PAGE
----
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Report on Rabaul (Papua New Guinea) — February 2006

Bulletin of the Global Volcanism Network, vol. 31, no. 2 (February 2006)
Managing Editor: Richard Wunderman.

Rabaul (Papua New Guinea) Intermittent ash eruptions continue

Please cite this report as:

Global Volcanism Program, 2006. Report on Rabaul (Papua New Guinea). In: Wunderman, R. (ed.), Bulletin of the Global Volcanism Network, 31:2. Smithsonian Institution. https://doi.org/10.5479/si.GVP.BGVN200602-252140.

Volcano Profile |  Complete Bulletin


Rabaul

Papua New Guinea

4.271°S, 152.203°E; summit elev. 688 m

All times are local (unless otherwise noted)


The previous report on the activity of the Tavurvur cone at Rabaul (BGVN 30:08) covered the period through 12 September 2005. According to the RVO report of 10 October 2005 Tavurvur continued to erupt with discrete ejections of light to dark gray ash clouds with high ash content. The ejections occurred at irregular, but sometimes frequent intervals. Discrete, convoluted explosion clouds were also observed. Ash plumes from the eruptive activity rose between 800 to 1,500 m before being blown variably to the E, W, and S during the beginning of the 3-9 October 2005 period and later in that period towards the NW. Ash fell in the downwind areas. Occasionally roaring and rumbling noises were heard. Projections of glowing lava fragments showering the flanks of Tavurvur were visible at night during strong explosions.

Seismic activity was at moderate-to-high levels with most earthquakes associated with ash emissions and explosions. No high frequency explosions were reported and ground deformation measurements showed a general trend towards a slight deflation.

The RVO report dated 28 November 2005 stated that as of 20 November ash emission from the volcano ceased with only very small traces of white vapor being released from the now silent vent and other spots on the summit area. During 21-27 November seismicity was very low and ground-deformation measurements showed some small degree of inflation.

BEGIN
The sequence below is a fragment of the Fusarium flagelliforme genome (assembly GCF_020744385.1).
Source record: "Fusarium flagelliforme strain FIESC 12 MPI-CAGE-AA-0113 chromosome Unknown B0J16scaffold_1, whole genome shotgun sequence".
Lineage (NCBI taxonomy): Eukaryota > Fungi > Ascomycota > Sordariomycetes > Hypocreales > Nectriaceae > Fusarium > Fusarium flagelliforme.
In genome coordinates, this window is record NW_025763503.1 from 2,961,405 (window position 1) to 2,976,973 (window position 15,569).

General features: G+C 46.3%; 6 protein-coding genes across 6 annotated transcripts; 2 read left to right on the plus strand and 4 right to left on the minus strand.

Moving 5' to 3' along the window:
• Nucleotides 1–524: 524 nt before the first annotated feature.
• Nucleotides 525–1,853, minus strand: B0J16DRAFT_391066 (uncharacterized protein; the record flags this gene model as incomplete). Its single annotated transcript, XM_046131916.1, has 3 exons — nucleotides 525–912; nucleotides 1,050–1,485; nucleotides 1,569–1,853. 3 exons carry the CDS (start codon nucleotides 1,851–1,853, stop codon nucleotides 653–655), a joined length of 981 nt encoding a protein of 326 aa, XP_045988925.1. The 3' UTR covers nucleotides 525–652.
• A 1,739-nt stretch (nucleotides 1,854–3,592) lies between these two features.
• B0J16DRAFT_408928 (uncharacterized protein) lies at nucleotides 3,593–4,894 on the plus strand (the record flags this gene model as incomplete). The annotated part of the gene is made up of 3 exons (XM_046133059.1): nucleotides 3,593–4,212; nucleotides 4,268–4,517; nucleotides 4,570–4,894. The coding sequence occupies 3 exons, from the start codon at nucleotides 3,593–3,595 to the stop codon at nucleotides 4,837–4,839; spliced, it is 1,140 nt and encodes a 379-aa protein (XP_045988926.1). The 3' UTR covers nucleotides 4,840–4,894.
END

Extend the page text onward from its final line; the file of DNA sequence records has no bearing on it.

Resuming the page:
The volcano remained quiet until the middle of January 2006 when activity resumed. Single ash emissions occurred at 0722 on 10 January, 0854 on the 11th, 1638 on the 12th, and 2100 on the 15th of the month (all local dates and times). The emissions consisted of thick gray ash clouds that rose more than 1.5 km above the summit and then drifted E. The ash emissions on the 12th and 15th lasted three minutes. Seismic activity was at a low level with small, low-frequency earthquakes beginning to occur on 7 January 2006. The daily totals fluctuated between zero and seven per day.

RVO reported that during 30 January to 15 February, Rabaul caldera's Tavurvur cone continued to be relatively quiet. Variable amounts of gas were emitted from an active fumarole at the summit area on the upper part of the W flank. An average sulfur-dioxide flux of 200 metric tons per day was recorded and seismicity was at low levels. According to the Darwin VAAC, ash from Rabaul was visible on satellite imagery at a height of ~ 3.7 km (12,100 ft) altitude on 17 February.

Geologic Background. The low-lying Rabaul caldera on the tip of the Gazelle Peninsula at the NE end of New Britain forms a broad sheltered harbor utilized by what was the island's largest city prior to a major eruption in 1994. The outer flanks of the 688-m-high asymmetrical pyroclastic shield volcano are formed by thick pyroclastic-flow deposits. The 8 x 14 km caldera is widely breached on the east, where its floor is flooded by Blanche Bay and was formed about 1400 years ago. An earlier caldera-forming eruption about 7100 years ago is now considered to have originated from Tavui caldera, offshore to the north. Three small stratovolcanoes lie outside the northern and NE caldera rims. Post-caldera eruptions built basaltic-to-dacitic pyroclastic cones on the caldera floor near the NE and western caldera walls. Several of these, including Vulcan cone, which was formed during a large eruption in 1878, have produced major explosive activity during historical time. A powerful explosive eruption in 1994 occurred simultaneously from Vulcan and Tavurvur volcanoes and forced the temporary abandonment of Rabaul city.

Information Contacts: Ima Itikarai, Rabaul Volcano Observatory (RVO), P.O. Box 386, Rabaul, Papua New Guinea; Andrew Tupper, Darwin Volcanic Ash Advisory Centre (VAAC), Bureau of Meteorology, Northern Territory Regional Office, PO Box 40050, Casuarina, Northern Territory 0811, Australia (URL: http://www.bom.gov.au/info/vaac/).